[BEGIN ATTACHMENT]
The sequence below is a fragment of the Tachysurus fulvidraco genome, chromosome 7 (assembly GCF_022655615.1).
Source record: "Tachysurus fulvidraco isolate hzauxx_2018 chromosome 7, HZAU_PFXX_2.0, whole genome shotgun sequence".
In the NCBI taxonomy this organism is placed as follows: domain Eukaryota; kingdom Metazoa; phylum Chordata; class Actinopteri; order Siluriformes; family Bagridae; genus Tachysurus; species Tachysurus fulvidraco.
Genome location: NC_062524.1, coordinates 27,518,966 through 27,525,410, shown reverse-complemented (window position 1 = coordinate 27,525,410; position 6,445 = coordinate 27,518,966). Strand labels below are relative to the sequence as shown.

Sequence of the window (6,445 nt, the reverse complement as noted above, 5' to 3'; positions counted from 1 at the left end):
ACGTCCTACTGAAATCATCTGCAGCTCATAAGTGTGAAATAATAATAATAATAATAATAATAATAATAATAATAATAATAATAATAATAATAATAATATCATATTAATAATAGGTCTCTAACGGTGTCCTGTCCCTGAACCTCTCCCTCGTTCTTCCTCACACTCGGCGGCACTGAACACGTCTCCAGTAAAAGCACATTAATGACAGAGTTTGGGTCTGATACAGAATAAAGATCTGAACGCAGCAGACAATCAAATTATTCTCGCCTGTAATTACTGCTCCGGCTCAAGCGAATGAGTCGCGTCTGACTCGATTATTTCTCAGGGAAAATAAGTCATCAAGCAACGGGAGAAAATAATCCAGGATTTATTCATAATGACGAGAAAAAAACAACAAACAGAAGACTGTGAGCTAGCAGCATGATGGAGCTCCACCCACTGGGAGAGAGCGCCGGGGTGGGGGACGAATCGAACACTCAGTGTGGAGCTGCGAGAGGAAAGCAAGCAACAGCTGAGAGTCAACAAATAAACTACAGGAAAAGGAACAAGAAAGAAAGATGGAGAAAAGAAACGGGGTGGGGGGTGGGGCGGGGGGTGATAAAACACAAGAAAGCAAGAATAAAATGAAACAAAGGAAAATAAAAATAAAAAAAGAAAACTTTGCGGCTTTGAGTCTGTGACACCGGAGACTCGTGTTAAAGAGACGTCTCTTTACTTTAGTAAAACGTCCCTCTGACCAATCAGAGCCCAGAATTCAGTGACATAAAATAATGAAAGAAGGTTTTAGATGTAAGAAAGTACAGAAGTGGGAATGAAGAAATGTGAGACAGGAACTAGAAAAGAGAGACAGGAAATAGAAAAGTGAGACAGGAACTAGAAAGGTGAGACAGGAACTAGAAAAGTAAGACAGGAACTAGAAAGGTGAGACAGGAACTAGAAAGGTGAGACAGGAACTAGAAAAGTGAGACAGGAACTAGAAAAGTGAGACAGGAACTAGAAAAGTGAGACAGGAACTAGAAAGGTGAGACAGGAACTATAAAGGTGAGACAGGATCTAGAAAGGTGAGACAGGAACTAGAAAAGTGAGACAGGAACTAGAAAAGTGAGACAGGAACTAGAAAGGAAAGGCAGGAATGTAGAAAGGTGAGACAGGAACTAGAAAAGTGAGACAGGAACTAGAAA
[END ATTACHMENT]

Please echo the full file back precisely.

The sequence below is a fragment of the Tachysurus fulvidraco genome, chromosome 7 (assembly GCF_022655615.1).
Source record: "Tachysurus fulvidraco isolate hzauxx_2018 chromosome 7, HZAU_PFXX_2.0, whole genome shotgun sequence".
In the NCBI taxonomy this organism is placed as follows: domain Eukaryota; kingdom Metazoa; phylum Chordata; class Actinopteri; order Siluriformes; family Bagridae; genus Tachysurus; species Tachysurus fulvidraco.
Genome location: NC_062524.1, coordinates 27,518,966 through 27,525,410, shown reverse-complemented (window position 1 = coordinate 27,525,410; position 6,445 = coordinate 27,518,966). Strand labels below are relative to the sequence as shown.

Sequence of the window (6,445 nt, the reverse complement as noted above, 5' to 3'; positions counted from 1 at the left end):
ACGTCCTACTGAAATCATCTGCAGCTCATAAGTGTGAAATAATAATAATAATAATAATAATAATAATAATAATAATAATAATAATAATAATAATAATATCATATTAATAATAGGTCTCTAACGGTGTCCTGTCCCTGAACCTCTCCCTCGTTCTTCCTCACACTCGGCGGCACTGAACACGTCTCCAGTAAAAGCACATTAATGACAGAGTTTGGGTCTGATACAGAATAAAGATCTGAACGCAGCAGACAATCAAATTATTCTCGCCTGTAATTACTGCTCCGGCTCAAGCGAATGAGTCGCGTCTGACTCGATTATTTCTCAGGGAAAATAAGTCATCAAGCAACGGGAGAAAATAATCCAGGATTTATTCATAATGACGAGAAAAAAACAACAAACAGAAGACTGTGAGCTAGCAGCATGATGGAGCTCCACCCACTGGGAGAGAGCGCCGGGGTGGGGGACGAATCGAACACTCAGTGTGGAGCTGCGAGAGGAAAGCAAGCAACAGCTGAGAGTCAACAAATAAACTACAGGAAAAGGAACAAGAAAGAAAGATGGAGAAAAGAAACGGGGTGGGGGGTGGGGCGGGGGGTGATAAAACACAAGAAAGCAAGAATAAAATGAAACAAAGGAAAATAAAAATAAAAAAAGAAAACTTTGCGGCTTTGAGTCTGTGACACCGGAGACTCGTGTTAAAGAGACGTCTCTTTACTTTAGTAAAACGTCCCTCTGACCAATCAGAGCCCAGAATTCAGTGACATAAAATAATGAAAGAAGGTTTTAGATGTAAGAAAGTACAGAAGTGGGAATGAAGAAATGTGAGACAGGAACTAGAAAAGAGAGACAGGAAATAGAAAAGTGAGACAGGAACTAGAAAGGTGAGACAGGAACTAGAAAAGTAAGACAGGAACTAGAAAGGTGAGACAGGAACTAGAAAGGTGAGACAGGAACTAGAAAAGTGAGACAGGAACTAGAAAAGTGAGACAGGAACTAGAAAAGTGAGACAGGAACTAGAAAGGTGAGACAGGAACTATAAAGGTGAGACAGGATCTAGAAAGGTGAGACAGGAACTAGAAAAGTGAGACAGGAACTAGAAAAGTGAGACAGGAACTAGAAAGGAAAGGCAGGAATGTAGAAAGGTGAGACAGGAACTAGAAAAGTGAGACAGGAACTAGAAA